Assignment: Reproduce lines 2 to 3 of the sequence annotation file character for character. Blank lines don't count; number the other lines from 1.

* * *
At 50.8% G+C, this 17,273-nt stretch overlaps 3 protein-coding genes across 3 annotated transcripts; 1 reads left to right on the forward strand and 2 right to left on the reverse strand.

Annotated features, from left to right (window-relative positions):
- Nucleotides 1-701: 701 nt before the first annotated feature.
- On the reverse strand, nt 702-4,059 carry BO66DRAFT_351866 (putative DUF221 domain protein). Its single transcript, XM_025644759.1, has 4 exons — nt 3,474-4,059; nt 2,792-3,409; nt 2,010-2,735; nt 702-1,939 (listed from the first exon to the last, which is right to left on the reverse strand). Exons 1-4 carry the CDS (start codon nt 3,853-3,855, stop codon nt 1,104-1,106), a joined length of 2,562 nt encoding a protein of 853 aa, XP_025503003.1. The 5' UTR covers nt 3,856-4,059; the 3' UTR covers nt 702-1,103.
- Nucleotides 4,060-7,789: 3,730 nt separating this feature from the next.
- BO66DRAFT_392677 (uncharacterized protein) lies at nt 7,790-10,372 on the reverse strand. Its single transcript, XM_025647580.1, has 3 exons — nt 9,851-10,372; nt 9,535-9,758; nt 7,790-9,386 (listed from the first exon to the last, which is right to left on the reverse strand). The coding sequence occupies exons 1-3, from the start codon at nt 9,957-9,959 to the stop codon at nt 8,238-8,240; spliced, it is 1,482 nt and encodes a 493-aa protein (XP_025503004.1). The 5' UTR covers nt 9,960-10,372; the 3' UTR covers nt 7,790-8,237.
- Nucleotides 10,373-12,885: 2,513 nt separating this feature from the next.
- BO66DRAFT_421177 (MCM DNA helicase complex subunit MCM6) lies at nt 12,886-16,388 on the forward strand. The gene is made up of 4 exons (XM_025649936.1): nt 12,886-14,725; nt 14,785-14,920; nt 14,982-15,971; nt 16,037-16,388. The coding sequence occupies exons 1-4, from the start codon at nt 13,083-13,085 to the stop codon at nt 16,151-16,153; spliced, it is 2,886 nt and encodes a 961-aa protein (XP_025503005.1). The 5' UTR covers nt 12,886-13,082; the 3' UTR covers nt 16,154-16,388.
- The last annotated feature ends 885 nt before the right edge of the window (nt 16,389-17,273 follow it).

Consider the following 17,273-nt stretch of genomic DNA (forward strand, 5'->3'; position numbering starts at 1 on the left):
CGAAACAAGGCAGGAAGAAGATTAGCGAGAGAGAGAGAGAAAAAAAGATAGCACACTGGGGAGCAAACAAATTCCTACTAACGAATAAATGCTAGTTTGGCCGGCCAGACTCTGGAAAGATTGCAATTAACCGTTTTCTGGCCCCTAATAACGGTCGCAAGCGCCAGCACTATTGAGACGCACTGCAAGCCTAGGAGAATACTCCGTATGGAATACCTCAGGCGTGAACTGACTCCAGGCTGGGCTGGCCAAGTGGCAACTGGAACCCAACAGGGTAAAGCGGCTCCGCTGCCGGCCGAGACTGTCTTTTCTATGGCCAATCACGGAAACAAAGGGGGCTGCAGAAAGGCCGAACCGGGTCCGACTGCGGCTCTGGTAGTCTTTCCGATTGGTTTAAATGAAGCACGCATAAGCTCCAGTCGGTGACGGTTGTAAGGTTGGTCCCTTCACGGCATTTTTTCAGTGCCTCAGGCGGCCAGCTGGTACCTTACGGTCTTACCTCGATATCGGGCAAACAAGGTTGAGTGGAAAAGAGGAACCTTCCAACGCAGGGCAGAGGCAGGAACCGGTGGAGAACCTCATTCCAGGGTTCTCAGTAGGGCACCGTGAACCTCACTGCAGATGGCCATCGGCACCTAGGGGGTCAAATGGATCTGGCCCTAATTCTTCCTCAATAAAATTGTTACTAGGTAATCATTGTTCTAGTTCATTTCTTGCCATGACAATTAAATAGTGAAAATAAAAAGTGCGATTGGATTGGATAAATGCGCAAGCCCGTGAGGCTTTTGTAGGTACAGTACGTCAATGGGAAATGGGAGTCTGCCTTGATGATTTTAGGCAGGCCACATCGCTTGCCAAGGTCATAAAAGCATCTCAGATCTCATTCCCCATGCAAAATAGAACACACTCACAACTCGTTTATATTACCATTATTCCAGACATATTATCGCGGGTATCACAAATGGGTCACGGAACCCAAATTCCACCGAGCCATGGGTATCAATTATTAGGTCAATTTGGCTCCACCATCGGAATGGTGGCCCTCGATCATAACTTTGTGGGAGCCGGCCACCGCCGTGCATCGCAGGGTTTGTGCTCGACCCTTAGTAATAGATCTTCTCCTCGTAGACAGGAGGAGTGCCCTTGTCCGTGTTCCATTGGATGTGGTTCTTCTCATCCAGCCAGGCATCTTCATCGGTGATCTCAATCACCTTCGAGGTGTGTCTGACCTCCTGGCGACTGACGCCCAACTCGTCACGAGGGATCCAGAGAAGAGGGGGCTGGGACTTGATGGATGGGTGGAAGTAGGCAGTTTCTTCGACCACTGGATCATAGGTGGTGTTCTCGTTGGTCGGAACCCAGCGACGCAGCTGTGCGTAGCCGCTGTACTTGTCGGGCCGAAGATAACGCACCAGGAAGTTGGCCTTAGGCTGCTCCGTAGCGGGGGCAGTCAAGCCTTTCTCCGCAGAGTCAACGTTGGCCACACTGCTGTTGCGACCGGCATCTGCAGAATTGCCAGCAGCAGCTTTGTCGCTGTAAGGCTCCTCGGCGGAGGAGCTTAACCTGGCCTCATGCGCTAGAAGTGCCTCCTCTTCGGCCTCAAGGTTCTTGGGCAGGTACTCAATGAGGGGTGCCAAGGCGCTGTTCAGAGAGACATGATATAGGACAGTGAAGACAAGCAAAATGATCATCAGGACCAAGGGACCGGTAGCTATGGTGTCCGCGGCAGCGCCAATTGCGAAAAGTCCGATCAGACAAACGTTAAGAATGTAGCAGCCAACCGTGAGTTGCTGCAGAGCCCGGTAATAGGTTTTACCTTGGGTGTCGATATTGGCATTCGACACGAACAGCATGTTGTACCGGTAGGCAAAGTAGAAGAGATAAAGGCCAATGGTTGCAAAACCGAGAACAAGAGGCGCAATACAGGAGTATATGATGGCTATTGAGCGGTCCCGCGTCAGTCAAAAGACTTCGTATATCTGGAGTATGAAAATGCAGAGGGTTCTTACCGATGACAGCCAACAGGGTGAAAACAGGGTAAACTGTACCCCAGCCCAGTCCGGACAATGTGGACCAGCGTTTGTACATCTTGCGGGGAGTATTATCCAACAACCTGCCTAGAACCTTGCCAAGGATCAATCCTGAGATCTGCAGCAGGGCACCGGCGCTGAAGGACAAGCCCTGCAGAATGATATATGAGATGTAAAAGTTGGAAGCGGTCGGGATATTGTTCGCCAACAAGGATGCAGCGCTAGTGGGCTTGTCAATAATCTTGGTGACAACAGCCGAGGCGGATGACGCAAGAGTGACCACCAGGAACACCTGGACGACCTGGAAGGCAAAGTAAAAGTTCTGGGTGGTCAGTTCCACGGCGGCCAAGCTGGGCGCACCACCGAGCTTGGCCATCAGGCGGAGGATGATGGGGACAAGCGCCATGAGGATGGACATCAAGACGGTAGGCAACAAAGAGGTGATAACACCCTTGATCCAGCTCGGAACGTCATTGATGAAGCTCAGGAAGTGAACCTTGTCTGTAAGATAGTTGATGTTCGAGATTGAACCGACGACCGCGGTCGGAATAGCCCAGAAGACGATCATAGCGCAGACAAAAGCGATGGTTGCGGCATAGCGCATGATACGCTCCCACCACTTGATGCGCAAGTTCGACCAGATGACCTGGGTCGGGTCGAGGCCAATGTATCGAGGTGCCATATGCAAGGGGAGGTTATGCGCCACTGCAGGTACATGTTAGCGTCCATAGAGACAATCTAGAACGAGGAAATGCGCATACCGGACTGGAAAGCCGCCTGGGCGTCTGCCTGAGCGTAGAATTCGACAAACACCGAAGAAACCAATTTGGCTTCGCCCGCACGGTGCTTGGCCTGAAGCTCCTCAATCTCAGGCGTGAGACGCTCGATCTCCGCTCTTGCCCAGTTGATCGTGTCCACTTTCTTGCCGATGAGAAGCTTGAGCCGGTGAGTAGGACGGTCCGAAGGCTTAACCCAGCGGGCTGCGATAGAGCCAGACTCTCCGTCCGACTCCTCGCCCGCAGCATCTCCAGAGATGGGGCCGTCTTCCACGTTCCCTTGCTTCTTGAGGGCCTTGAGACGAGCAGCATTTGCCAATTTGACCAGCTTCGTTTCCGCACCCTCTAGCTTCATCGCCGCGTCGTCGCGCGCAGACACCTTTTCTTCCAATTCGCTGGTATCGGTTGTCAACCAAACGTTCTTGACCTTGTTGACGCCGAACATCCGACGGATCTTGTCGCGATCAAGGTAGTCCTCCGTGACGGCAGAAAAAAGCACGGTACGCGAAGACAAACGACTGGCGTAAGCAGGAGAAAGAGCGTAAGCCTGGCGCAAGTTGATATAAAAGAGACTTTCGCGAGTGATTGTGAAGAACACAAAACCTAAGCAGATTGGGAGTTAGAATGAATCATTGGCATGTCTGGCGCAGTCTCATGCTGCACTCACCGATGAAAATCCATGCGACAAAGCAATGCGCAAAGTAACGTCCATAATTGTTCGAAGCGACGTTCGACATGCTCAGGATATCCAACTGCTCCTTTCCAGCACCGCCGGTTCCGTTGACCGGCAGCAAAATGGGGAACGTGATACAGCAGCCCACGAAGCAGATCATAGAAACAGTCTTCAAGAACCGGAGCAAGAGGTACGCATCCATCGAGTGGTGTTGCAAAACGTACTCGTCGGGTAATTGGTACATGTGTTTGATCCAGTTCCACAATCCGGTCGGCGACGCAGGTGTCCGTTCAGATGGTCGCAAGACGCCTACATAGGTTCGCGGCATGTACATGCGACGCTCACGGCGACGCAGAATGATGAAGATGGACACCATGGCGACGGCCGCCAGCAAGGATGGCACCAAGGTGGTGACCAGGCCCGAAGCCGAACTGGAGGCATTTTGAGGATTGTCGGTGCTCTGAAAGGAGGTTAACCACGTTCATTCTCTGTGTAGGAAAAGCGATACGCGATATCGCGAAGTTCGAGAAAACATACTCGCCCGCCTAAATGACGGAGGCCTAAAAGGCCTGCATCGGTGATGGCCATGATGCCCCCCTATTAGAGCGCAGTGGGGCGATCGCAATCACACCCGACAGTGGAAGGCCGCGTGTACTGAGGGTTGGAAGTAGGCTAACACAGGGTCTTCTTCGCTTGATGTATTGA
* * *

Annotated features, from left to right (window-relative positions):
- Nucleotides 1-701: 701 nt before the first annotated feature.